Referring to FIGS. 5 and 6, the trim assembly 20 comprises an extruded, aluminum mounting rail 40 that has downwardly cantilevered, resiliently deflectable connector flanges 41. The connector flanges 41 have protuberant edges or ribs 42 that snap into the slots 28 as seen in FIG. 2. The rail 40 also includes a face plate that is formed with beveled edge flanges 43 that define the finished corners 32. Preferably the edge flanges 43 have a flat face or facet 50, although such faces may also be curved or provide with other decorative details.
Between upstanding, inside faces 51 (FIG. 6) of the edge flanges 43, a channel 44 is formed in which is received the laminate insert 30. The laminate insert 30 may be a single layer of laminate defining an exposed laminate face 45, or may be a sheet laminate over a thicker supportive substrate. In this manner, laminate faces may be formed on all sides of the wall 11 or 12 while the corners are provided with a different material finish at the faces 50, and the cut edges of the laminate sheets and the joints therebetween are hidden by the extruded corners 32.
More particularly, the insert 30 of FIG. 5 has opposite side faces 52 which are essentially the surfaces exposed during cutting of the single-layer laminate forming the insert 30. The laminate 30 has a single-layer depth which generally corresponds to the depth of the channel 44 as generally seen in FIG. 6 such that the upper insert surface 45 extends substantially flush with the uppermost peak of the edge flange 43. As to the insert side face 52, this lies closely adjacent and in opposing relation with the inside flange face 51 so that the inside flange face 51 completely hides the opposing insert side face 52. It is noted that this insert side face 52 typically has a different appearance than the finish laminate surface 45 since this surface 52 is exposed after cutting of the laminate material. This is an unfinished face 52 so that the flange 43 essentially hides the unfinished surfaces of the insert 30.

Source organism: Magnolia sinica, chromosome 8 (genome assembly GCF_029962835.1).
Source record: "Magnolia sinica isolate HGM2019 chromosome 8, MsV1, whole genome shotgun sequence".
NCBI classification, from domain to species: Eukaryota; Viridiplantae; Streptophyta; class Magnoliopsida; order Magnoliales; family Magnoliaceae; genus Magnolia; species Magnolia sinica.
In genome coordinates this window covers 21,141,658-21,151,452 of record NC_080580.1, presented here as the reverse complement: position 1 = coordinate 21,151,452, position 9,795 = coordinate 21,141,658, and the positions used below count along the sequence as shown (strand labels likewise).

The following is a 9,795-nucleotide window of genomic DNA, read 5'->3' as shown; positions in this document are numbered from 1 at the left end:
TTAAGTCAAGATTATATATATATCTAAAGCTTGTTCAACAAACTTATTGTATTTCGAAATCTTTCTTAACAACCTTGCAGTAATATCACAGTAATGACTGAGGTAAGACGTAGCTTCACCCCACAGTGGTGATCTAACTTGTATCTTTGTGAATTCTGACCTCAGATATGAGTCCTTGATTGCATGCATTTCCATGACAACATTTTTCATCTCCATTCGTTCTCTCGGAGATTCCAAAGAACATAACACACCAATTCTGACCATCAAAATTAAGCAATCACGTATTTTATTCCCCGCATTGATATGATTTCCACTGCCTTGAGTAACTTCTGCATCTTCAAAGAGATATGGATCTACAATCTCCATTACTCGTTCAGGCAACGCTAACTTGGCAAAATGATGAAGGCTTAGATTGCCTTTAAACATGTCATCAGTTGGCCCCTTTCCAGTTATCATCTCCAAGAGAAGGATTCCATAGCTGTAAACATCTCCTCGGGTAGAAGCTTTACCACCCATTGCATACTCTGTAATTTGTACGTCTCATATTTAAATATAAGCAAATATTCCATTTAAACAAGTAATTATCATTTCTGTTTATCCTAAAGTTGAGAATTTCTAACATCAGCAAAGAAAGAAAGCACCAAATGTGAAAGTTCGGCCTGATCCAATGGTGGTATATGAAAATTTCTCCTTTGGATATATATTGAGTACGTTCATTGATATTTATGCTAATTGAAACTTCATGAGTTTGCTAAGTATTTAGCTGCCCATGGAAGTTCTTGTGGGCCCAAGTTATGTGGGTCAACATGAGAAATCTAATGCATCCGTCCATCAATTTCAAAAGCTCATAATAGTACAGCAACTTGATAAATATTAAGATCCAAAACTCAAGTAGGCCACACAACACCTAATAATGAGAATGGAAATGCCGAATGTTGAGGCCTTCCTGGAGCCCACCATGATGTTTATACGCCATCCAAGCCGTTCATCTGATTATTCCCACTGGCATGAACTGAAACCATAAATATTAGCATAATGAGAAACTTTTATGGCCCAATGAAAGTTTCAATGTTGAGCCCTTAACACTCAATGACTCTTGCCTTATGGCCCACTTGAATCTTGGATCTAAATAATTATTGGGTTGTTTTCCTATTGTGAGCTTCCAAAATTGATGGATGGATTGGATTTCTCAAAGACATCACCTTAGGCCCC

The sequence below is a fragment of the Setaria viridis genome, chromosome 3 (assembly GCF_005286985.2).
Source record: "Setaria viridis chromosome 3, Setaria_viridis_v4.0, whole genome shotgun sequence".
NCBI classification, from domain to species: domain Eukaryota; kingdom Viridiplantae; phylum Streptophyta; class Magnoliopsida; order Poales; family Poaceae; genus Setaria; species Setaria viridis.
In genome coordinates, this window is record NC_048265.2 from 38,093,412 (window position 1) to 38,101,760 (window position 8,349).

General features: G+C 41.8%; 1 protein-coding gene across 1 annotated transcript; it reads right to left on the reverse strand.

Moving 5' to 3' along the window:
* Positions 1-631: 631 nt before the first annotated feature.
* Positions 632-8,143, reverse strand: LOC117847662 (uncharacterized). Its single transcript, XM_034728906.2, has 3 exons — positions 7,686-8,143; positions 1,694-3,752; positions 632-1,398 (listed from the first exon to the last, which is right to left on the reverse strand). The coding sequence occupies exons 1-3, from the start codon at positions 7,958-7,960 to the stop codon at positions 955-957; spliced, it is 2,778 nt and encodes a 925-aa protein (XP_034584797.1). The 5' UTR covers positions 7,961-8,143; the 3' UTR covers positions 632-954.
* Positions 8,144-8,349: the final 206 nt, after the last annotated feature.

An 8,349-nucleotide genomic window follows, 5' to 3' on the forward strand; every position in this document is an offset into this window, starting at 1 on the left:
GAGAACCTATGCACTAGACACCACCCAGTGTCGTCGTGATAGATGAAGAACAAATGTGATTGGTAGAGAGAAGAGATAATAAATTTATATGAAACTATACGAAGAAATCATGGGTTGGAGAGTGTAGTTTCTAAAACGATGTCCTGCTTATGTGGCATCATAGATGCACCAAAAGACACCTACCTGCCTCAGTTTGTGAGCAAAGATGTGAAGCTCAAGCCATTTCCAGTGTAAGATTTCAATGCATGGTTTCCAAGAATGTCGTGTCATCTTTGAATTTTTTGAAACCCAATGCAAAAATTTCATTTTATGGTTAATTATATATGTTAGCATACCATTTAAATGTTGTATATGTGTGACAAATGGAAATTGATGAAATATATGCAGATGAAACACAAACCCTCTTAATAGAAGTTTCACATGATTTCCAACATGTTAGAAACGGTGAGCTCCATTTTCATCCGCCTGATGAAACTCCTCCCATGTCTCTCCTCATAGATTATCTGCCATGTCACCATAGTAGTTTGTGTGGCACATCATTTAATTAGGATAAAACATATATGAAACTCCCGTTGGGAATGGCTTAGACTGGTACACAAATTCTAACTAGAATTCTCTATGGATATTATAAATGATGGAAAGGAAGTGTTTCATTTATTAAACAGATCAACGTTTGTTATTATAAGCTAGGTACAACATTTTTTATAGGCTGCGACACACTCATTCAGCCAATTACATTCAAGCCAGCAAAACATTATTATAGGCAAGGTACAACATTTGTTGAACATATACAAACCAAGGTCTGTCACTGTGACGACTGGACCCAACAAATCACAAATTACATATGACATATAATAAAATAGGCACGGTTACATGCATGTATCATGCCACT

As also seen in FIG. 6, the outermost peak 54 of the edge flange 43 also lies substantially flush in a vertical plane with the exposed major face 22A of the side face laminate 22. Here again, the laminate 22 has an edge face 22B similar to the side face 52 discussed above as to the insert 30. This edge face 22B also is formed as a result of the cutting or manufacturing process and essentially is an unfinished surface of the laminate 22. This unfinished surface 22B here again is hidden by the overhanging edge flange 43 which overlies the edge face 22B and hides same from sight.
A second aspect of the invention is illustrated in FIGS. 7-12. This wall or cabinet structure 60 of FIG. 7 embodies many of the same principles of the first embodiment of FIGS. 1-6.
More particularly, the cabinet structure 60 has a wall 61 which is defined by opposite major side surfaces or faces 62 and 63. These side surfaces 62 and 63 preferably are formed of laminate covered panels 64 and 65. These side panels 64 or 65 preferably have a wood-based core which is covered by sheet laminate or another finished surface layer 66 to define the exterior finished appearance of the wall 61. As seen in FIG. 8, the finish layer 66 may have unfinished edge faces 67.